U.S. Fish and Wildlife: Grizzly 399, Cubs Are Likely In Den

in News/Grizzly Bears

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By Ellen Fike, Cowboy State Daily

After being escorted out of Jackson last month, Wyoming’s most famous grizzly bear and her four cubs are likely back in their den for hibernation, according to the U.S. Fish and Wildlife Service.

“While we do not have a visual confirmation, based on the latest collar data received from the two yearlings, the Service believes that #399 and yearlings are now at a den site,” USFS spokesman Joe Szuszwalak told Cowboy State Daily on Monday.

Two of 399’s cubs were radio collared in the fall to reduce the chances of human/bear encounters. The group was escorted out of Jackson in November after being spotted near human food sources.

World-renowned photographer Thomas Mangelsen, a champion of the bear family, signaled relief to his followers upon receiving similar news from the Forest Service.

“Following a worrisome autumn of wandering south through ranch lands and neighborhoods, a night time trip through downtown Jackson, and three of the four cubs being trapped, tranquilized, and two radio collared, I am pleased to let you know that Grizzly 399 and all four cubs made it safely to their den,” Mangelsen said.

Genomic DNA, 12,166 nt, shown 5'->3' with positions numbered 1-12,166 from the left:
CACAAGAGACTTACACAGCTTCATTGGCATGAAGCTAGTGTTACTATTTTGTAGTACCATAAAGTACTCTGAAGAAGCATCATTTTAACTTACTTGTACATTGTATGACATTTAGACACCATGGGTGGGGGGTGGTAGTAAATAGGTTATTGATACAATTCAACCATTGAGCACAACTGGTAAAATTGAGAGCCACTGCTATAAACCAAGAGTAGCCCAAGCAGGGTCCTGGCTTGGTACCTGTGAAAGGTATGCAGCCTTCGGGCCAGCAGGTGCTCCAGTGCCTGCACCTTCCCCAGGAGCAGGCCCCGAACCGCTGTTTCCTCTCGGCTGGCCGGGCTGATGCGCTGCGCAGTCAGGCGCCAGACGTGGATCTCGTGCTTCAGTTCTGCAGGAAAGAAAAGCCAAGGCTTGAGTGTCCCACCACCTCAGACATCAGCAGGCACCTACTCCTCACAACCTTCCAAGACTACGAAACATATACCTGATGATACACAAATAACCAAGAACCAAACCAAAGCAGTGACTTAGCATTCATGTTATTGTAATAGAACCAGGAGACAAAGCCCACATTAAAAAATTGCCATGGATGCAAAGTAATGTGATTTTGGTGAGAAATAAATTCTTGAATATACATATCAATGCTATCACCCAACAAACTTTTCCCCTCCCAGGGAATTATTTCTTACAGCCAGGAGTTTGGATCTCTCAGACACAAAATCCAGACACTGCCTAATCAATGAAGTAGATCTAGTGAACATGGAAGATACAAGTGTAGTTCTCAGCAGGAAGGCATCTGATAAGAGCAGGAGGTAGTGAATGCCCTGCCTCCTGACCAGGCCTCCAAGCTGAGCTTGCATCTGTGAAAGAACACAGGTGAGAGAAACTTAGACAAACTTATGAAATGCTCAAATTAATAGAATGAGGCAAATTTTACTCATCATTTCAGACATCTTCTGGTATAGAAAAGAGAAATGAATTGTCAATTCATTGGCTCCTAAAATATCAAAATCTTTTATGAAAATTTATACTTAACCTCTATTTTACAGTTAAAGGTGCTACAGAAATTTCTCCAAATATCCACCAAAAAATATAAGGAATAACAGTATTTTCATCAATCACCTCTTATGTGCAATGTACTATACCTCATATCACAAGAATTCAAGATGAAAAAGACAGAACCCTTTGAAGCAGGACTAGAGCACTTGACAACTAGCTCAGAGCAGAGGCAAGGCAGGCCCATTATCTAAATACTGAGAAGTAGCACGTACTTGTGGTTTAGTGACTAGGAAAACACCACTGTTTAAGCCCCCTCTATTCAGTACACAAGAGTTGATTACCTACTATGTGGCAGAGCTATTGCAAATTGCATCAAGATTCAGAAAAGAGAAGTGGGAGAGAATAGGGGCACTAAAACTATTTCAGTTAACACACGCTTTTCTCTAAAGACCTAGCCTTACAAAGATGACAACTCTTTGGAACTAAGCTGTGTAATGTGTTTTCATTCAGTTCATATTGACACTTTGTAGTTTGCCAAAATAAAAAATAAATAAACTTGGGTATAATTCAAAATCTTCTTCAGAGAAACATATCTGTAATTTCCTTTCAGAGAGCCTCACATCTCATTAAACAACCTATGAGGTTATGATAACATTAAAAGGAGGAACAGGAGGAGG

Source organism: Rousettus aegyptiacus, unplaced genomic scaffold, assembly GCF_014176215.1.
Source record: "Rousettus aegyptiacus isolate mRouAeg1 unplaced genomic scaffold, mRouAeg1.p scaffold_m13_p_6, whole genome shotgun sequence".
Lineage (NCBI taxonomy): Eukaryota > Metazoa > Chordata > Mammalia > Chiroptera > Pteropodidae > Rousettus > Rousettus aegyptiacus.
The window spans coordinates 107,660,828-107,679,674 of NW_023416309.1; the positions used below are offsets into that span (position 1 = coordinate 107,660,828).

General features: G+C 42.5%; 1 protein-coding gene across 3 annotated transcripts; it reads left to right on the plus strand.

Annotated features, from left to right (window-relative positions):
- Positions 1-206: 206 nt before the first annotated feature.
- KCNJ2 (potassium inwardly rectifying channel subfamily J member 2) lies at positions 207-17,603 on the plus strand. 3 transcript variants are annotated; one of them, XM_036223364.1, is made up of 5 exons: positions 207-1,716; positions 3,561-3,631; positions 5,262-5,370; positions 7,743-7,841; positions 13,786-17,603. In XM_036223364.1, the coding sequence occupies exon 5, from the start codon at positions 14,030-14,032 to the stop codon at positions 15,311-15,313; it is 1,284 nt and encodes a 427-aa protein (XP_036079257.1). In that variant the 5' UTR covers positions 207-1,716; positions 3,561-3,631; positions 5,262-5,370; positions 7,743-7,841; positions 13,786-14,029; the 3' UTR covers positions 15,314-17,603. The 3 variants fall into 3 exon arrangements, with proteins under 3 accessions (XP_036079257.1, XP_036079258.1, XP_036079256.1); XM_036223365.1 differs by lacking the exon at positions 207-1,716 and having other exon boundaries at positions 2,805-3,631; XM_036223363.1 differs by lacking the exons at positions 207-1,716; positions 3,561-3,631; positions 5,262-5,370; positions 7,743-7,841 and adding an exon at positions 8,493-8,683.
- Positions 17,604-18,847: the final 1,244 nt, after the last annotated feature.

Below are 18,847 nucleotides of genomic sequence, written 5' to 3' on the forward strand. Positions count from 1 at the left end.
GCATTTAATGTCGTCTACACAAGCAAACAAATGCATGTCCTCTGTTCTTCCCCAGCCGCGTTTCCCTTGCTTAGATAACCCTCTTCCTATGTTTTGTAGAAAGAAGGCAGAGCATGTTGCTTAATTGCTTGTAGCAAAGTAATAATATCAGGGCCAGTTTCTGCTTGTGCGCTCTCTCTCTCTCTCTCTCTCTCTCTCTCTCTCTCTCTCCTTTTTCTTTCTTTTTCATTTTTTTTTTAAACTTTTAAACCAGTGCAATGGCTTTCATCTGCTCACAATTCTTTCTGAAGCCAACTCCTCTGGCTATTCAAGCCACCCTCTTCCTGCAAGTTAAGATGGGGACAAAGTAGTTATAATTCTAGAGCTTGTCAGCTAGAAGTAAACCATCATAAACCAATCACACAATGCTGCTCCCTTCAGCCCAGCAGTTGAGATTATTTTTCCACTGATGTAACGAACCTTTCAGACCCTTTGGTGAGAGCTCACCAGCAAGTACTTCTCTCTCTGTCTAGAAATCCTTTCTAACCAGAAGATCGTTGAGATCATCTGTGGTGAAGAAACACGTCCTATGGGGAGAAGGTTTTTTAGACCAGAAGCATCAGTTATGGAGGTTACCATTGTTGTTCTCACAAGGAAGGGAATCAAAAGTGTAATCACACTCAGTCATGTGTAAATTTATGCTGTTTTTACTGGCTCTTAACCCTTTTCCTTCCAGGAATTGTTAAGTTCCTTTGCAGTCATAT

“399 will turn 26 during January. May she and her four cubs rest peacefully during Wyoming’s long dark winter and may they emerge in the spring to sunshine and warmth,” he said.

Grizzly Bear Recovery Coordinator Hilary Cooley wasn’t entirely convinced that 399 would stay put but was cautiously optimistic.

“She was in the backcountry and moving a little bit, but it seemed like she was zeroing in on a den site,” Cooley told Jackson Hole Daily. “Just to be clear, we have not gone in there and we don’t want to disturb her, so this is all just from GPS locations and our interpretation of what’s going on. We could be wrong — I hope not — but she could come out tomorrow.”

Hibernation can last anywhere from four to seven months.

This year, the grizzly family was believed to go into hibernation in January and come out in April. The hibernation period was later than usual due to a lack of regular food sources.

As for next year, the federal agency doesn’t have a firm plan as to how they will deal with 399 and her quickly-growing cubs.

“The agencies are going to talk in January and February. We need to take a little breather here and then we’ll see,” Cooley told the newspaper.

Grizzly No. 399, at 25, has been a celebrity in the Jackson area for years, often bringing traffic to a stop as she and her cubs roam in Grand Teton National Park near Jackson. She is believed to have given birth to about 16 cubs, including the four now traveling with her.

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